Contrary to the finding in the other cases, the Court finds that good cause has not been shown. My extended illness was not any reason whatsoever why these matters were not scheduled. There was a data entry error made. I don't feel that that is good cause under the rule[.] (emphasis added).

Accordingly, President Judge Smith entered an order dismissing Thompson's charges. *fn4

In his Pa.R.A.P. 1925(b) opinion, however, President Judge Smith enunciates a position quite different from that expressed at the hearing:

In the present case, the trial court had good cause for the delay. Defendant entered his plea on August 7, 1995. In June of 1995, prior to taking the plea, this court began treatment for lymphoma. The court underwent chemotherapy from June 6, 1995, to August 22, 1995, and radiation from October 2, 1995, to October 25, 1995. During that time, the court was extremely ill and many days the court was only able to work partial days. For approximately six (6) to seven (7) weeks, the court was out of the office completely. Lycoming County has four (4) Judges; two (2) are assigned to the civil court and two (2) are assigned to the criminal court at all times. The two Judges assigned to the criminal court had individual case lists. During this court's absence, the Honorable Kenneth D. Brown, who was also assigned to the criminal court, helped with this court's case list. In the instant case, defendant agreed to be sentenced by Judge Brown. However, due to a data entry error, Defendant's sentencing was not scheduled in front of Judge Brown. [Two substitute Judges] came to aid with the case load[.] . . . Upon the court's recuperation, a significant number of cases remained to be sentenced. . . .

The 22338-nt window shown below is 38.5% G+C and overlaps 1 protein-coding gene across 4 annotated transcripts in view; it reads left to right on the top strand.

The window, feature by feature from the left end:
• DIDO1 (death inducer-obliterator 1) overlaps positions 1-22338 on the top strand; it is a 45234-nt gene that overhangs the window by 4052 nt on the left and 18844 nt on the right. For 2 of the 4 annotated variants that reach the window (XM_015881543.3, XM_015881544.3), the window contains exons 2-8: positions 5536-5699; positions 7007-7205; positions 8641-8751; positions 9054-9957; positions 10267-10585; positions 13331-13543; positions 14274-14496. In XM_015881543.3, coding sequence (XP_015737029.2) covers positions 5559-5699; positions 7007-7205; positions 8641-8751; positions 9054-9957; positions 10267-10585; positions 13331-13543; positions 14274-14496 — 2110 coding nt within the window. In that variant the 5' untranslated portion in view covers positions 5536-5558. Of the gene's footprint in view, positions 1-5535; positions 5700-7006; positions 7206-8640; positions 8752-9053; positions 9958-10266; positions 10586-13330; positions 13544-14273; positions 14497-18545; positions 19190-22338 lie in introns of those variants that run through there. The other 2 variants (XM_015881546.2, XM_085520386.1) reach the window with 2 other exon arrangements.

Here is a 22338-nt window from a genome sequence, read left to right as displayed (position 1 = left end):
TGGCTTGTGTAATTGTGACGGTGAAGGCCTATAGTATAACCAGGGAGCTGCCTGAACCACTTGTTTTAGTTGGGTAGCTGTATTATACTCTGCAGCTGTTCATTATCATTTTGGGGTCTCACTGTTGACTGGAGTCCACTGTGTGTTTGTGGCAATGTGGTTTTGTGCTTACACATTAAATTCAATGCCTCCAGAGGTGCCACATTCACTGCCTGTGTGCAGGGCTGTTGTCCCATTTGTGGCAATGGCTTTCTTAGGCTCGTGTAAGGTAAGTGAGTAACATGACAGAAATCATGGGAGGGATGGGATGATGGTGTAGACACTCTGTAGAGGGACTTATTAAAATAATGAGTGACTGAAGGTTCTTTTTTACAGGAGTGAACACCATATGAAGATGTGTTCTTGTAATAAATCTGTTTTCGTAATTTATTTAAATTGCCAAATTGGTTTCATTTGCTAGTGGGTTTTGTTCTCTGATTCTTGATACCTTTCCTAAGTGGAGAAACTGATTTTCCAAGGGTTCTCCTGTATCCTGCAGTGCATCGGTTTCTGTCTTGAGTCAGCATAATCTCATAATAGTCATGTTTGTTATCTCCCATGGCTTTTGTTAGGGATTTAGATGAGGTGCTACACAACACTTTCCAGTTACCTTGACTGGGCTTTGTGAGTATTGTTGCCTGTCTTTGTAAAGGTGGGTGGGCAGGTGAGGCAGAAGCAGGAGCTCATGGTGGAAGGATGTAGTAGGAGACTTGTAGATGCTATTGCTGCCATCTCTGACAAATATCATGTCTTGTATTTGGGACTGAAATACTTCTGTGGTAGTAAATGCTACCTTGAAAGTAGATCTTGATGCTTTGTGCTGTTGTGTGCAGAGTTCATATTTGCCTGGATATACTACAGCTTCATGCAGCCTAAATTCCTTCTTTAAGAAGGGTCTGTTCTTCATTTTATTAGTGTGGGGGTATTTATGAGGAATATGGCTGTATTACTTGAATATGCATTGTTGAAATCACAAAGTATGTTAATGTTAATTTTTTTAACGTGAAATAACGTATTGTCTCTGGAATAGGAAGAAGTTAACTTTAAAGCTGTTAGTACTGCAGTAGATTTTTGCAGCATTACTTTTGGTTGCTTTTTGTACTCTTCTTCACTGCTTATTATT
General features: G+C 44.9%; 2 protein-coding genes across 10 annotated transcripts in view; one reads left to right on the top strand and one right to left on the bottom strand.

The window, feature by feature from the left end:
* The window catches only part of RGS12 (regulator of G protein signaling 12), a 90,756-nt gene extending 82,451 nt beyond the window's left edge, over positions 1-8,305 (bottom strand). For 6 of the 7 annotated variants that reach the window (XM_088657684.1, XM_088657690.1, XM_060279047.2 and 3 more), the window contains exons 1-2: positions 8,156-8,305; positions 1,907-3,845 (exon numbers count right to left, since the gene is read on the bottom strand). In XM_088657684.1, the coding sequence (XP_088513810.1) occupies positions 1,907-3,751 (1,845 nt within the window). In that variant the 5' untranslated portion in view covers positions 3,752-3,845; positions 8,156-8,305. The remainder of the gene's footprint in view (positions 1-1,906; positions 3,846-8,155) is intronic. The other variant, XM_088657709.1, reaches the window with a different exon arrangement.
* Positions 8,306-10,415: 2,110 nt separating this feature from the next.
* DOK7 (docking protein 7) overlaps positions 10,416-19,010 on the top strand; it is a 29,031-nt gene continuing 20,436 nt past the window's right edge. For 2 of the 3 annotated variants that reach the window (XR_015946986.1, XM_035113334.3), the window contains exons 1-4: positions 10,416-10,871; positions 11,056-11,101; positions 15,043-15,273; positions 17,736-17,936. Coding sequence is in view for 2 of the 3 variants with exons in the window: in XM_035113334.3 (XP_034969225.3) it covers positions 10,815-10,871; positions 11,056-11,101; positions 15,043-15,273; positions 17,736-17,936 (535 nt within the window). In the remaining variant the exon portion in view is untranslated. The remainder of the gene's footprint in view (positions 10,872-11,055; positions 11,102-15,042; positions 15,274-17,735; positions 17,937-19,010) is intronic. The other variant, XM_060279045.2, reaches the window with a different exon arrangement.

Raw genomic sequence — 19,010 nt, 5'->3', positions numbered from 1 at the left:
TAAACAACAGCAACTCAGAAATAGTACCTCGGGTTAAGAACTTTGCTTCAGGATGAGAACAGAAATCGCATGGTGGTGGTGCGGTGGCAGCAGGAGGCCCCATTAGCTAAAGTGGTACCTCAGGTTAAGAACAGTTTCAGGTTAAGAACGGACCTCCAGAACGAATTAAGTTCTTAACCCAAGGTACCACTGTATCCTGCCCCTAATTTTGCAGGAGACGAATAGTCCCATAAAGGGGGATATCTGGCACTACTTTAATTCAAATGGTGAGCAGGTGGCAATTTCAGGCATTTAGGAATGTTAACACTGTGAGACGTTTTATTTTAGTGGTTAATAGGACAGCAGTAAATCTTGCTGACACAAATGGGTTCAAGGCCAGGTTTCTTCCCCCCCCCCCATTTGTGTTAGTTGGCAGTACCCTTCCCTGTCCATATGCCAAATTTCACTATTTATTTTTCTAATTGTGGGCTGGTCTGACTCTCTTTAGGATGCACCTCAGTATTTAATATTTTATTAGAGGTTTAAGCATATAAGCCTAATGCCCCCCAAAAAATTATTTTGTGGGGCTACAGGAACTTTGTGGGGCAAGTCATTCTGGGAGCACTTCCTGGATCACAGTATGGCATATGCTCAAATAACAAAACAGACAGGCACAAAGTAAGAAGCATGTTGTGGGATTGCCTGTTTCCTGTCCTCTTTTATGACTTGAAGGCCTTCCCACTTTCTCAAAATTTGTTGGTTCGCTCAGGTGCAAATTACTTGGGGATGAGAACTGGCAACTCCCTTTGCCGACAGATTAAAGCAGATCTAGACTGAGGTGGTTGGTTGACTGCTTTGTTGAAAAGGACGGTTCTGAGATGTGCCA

In January of 1996 this court was assigned to the civil side of the court. Originally no dates were scheduled in this court's calendar during its civil term to handle criminal sentencings. . . . The court's absence due to illness created a great backlog in disposing of cases. Therefore, even though Defendant's sentencing was not scheduled due to a data entry error, he may not have been sentenced within sixty (60) days of this plea for good cause.

Data entry errors are not routine occurrences in Lycoming County. . . . Defendant filed his Motion to Dismiss before any date had been set for his sentencing. Even though the court had good cause for the delay, Defendant's sentencing was not scheduled prior to his filing the Motion to Dismiss. Based on these facts, the court felt constrained to follow the holding in Thomas[.] (emphasis added).

Despite the trial court's initial determination that no good cause existed for the sentencing delay, our review of the exhaustive reasons set forth by the court in its 1925(b) opinion lead us to the Conclusion that there was, in fact, good cause for Thompson's sentencing delay. The situation described by President Judge Smith embodies the meaning of "extraordinary circumstances" for purposes of Rule 1405(A). Comment, Pa.R.Crim.P. 1405; Anders, supra. Clearly, the delay "arose from a specific, articulable cause," namely, President Judge Smith's unfortunate illness. Anders, slip. op. at 5 n. 4. The serious illness was obviously "not attributable to the Commonwealth's own negligence or misconduct." Anders, slip. op. at 5 n. 4. It appears that while every effort was made to remedy the backlog that had developed as a result of the Judge's illness, (i.e. the use of substitute Judges) the situation clearly became overwhelming and beyond the court's control. A data entry error, in and of itself, might not rise to the level of good cause necessary to justify a delayed sentencing. Had it not been for the extraordinary backlog that developed as a result of the Judge's illness, however, chances are an administrative error would not have been made. According to President Judge Smith, data entry errors are not common occurrences in Lycoming County. Thus, to the extent that the trial court made an initial finding of no good cause for the sentencing delay, we find that it abused its discretion. Anders, supra. Rather, we are persuaded by the court's reasoning in its subsequent 1925(b) opinion; our review of such leads us to the Conclusion that there indeed existed good cause for Thompson's sentencing delay. *fn5

Because we agree that good cause/extraordinary circumstances existed for Thompson's sentencing delay, we need not go further in our analysis. Anders, supra.

Order reversed. Remanded for sentencing. Jurisdiction relinquished.